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Turkey has grown silent. Since the failed military coup in July, President Recep Tayyip Erdogan's crackdown across Turkish society has featured a particular focus on journalists working for opposition newspapers. According to Reporters Without Borders' Julie Majerczak: "Turkey has become the world's biggest prison for journalists."

But the crackdown goes well beyond press freedom. Two leaders of Turkey's pro-Kurdish opposition party HDP have been arrested for failing to respond to a summons for questioning, in what some say is an attempt by Erdogan to push the party out of parliament. Ertugrul Kurkcu, a Turkish member of parliament who is currently out of the country, said the government is "heading towards a Nazi-style dictatorship," Turkey's soL news website reports. Hours after the arrests of the Kurdish politicians, a suspected car bomb exploded in Diyarbakir, stronghold of Kurds in southeastern Turkey, killing eight people and injuring dozens, according to Hürriyet.

Facebook, Twitter and Whatsapp have reportedly been blocked in recent hours, following up on past shutdowns by the government of social networks. But the silence inside of Turkey is echoed by the silence of the West. Worried about harming their common interests in the region (including refugees, oil and air bases in the fight against ISIS), the U.S. and Europe keep mum on Erdogan's domestic moves. Former Cumhuriyet editor-in-chief Can Dündar asked Deutsche Welle whether the recent refugee deal signed between Brussels and Ankara — a deal Turkey is now threatening to cancel — had "led Europe to turn a blind eye to democracy."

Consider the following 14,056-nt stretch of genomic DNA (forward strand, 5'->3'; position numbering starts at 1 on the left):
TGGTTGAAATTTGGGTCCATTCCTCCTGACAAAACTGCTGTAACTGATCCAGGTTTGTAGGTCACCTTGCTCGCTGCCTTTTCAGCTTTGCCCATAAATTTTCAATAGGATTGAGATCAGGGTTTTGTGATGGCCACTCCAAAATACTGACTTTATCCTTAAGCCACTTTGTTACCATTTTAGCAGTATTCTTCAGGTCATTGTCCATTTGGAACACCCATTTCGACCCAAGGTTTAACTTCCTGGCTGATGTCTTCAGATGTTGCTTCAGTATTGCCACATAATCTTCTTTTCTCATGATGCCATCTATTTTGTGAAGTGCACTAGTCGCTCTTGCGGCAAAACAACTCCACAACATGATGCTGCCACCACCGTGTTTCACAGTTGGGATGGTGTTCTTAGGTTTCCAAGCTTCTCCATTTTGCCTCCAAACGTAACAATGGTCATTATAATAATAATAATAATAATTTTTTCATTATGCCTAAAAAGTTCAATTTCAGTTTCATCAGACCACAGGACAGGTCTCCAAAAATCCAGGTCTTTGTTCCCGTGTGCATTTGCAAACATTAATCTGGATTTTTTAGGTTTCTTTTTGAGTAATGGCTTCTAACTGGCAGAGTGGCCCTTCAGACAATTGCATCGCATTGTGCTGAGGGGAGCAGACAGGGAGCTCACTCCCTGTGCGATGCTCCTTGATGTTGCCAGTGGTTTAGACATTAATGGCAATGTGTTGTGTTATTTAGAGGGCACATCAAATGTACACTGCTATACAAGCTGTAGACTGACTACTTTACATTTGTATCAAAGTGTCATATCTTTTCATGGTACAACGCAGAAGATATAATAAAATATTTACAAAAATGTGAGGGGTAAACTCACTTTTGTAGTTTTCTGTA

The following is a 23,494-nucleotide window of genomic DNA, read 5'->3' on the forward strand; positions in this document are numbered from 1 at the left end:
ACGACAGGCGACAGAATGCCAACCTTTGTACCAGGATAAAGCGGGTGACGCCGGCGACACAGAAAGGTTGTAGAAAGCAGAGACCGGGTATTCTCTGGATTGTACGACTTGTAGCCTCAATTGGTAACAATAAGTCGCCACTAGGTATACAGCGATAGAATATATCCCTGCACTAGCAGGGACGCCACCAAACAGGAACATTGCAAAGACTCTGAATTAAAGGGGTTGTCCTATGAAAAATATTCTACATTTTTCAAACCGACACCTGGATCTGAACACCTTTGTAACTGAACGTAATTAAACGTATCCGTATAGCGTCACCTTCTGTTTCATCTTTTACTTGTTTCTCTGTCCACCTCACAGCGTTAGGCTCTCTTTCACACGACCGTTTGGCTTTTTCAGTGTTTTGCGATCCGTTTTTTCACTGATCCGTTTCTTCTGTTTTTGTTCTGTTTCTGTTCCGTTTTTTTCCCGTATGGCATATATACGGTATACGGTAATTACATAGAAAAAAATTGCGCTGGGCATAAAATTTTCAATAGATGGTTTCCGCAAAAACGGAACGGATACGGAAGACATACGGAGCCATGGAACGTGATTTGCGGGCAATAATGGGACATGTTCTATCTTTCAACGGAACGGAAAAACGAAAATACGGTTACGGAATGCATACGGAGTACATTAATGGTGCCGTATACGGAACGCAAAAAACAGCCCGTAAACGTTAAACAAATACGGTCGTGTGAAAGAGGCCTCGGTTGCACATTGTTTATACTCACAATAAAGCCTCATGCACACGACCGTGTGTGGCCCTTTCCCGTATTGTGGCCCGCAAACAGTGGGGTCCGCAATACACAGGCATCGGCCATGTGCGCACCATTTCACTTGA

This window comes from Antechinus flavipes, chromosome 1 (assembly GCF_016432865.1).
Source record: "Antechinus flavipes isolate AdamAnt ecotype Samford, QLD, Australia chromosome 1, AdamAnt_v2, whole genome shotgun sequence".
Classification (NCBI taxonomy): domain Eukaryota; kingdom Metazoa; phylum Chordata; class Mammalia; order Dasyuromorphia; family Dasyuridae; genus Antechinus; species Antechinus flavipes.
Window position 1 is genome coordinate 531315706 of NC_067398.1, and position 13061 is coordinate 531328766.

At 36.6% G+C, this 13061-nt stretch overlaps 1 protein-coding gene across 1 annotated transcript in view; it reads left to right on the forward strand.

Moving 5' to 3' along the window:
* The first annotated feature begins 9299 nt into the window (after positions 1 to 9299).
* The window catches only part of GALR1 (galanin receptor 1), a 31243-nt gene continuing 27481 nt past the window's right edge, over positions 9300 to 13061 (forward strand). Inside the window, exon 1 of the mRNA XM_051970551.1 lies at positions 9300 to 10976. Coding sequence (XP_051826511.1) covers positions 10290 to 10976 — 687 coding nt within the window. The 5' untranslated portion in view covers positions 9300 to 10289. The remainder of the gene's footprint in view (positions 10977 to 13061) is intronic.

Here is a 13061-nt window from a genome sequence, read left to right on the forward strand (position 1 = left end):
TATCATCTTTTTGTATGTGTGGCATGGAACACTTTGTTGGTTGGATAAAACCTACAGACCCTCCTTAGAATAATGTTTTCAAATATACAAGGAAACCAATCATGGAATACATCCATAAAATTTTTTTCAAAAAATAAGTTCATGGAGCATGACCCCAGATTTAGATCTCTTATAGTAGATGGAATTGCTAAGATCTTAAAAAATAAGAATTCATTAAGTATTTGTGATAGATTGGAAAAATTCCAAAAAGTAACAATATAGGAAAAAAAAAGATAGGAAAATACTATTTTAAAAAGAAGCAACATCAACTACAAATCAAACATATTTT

Jailed since August, Turkish writer Aslı Erdoğan summed it up, in a letter penned from prison: "Europe, currently concentrated on its ‘refugee crisis,' seems to underestimate the perils of total loss of democracy in Turkey," she writes. In recent years, the West has learned that trying to "export" democracy with force can backfire. But that doesn't mean we should simply ignore it either.

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Future

Robot Artists And Us: Who Decides The Aesthetics Of AI?

Ai-Da is touted as the first bonafide robot artist. But should we consider her paintings and poetry original or creative? Is this even art at all?

Ai-Da at work

Leah Henrickson and Simone Natale

Ai-Da sits behind a desk, paintbrush in hand. She looks up at the person posing for her, and then back down as she dabs another blob of paint onto the canvas. A lifelike portrait is taking shape. If you didn’t know a robot produced it, this portrait could pass as the work of a human artist.

Ai-Da is touted as the “first robot to paint like an artist”, and an exhibition of her work called Leaping into the Metaverse opened at the Venice Biennale.

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